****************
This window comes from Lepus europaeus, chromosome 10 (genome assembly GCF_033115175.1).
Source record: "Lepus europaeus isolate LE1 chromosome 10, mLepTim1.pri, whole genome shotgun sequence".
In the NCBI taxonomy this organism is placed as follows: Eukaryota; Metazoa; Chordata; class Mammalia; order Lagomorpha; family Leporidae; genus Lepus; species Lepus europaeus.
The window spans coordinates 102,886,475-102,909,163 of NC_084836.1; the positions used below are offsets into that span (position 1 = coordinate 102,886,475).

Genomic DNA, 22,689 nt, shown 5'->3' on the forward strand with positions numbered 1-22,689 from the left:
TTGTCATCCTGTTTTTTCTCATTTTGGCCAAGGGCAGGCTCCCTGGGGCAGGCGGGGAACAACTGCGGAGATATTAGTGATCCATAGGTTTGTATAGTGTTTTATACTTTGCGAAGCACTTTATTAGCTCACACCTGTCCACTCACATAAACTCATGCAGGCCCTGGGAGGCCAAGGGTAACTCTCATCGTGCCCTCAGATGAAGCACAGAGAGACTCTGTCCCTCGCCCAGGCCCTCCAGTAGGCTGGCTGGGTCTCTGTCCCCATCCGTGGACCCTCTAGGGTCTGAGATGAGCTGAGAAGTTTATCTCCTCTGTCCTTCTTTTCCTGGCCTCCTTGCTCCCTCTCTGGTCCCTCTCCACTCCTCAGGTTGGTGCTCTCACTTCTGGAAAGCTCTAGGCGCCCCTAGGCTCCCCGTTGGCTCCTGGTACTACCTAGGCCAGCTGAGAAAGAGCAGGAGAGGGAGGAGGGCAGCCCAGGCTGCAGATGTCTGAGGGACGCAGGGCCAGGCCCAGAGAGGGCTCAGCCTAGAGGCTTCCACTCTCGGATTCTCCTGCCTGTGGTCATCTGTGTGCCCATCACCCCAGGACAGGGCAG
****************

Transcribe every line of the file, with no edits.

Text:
This window comes from Lepus europaeus, chromosome 10 (genome assembly GCF_033115175.1).
Source record: "Lepus europaeus isolate LE1 chromosome 10, mLepTim1.pri, whole genome shotgun sequence".
In the NCBI taxonomy this organism is placed as follows: Eukaryota; Metazoa; Chordata; class Mammalia; order Lagomorpha; family Leporidae; genus Lepus; species Lepus europaeus.
The window spans coordinates 102,886,475-102,909,163 of NC_084836.1; the positions used below are offsets into that span (position 1 = coordinate 102,886,475).

Genomic DNA, 22,689 nt, shown 5'->3' on the forward strand with positions numbered 1-22,689 from the left:
TTGTCATCCTGTTTTTTCTCATTTTGGCCAAGGGCAGGCTCCCTGGGGCAGGCGGGGAACAACTGCGGAGATATTAGTGATCCATAGGTTTGTATAGTGTTTTATACTTTGCGAAGCACTTTATTAGCTCACACCTGTCCACTCACATAAACTCATGCAGGCCCTGGGAGGCCAAGGGTAACTCTCATCGTGCCCTCAGATGAAGCACAGAGAGACTCTGTCCCTCGCCCAGGCCCTCCAGTAGGCTGGCTGGGTCTCTGTCCCCATCCGTGGACCCTCTAGGGTCTGAGATGAGCTGAGAAGTTTATCTCCTCTGTCCTTCTTTTCCTGGCCTCCTTGCTCCCTCTCTGGTCCCTCTCCACTCCTCAGGTTGGTGCTCTCACTTCTGGAAAGCTCTAGGCGCCCCTAGGCTCCCCGTTGGCTCCTGGTACTACCTAGGCCAGCTGAGAAAGAGCAGGAGAGGGAGGAGGGCAGCCCAGGCTGCAGATGTCTGAGGGACGCAGGGCCAGGCCCAGAGAGGGCTCAGCCTAGAGGCTTCCACTCTCGGATTCTCCTGCCTGTGGTCATCTGTGTGCCCATCACCCCAGGACAGGGCAG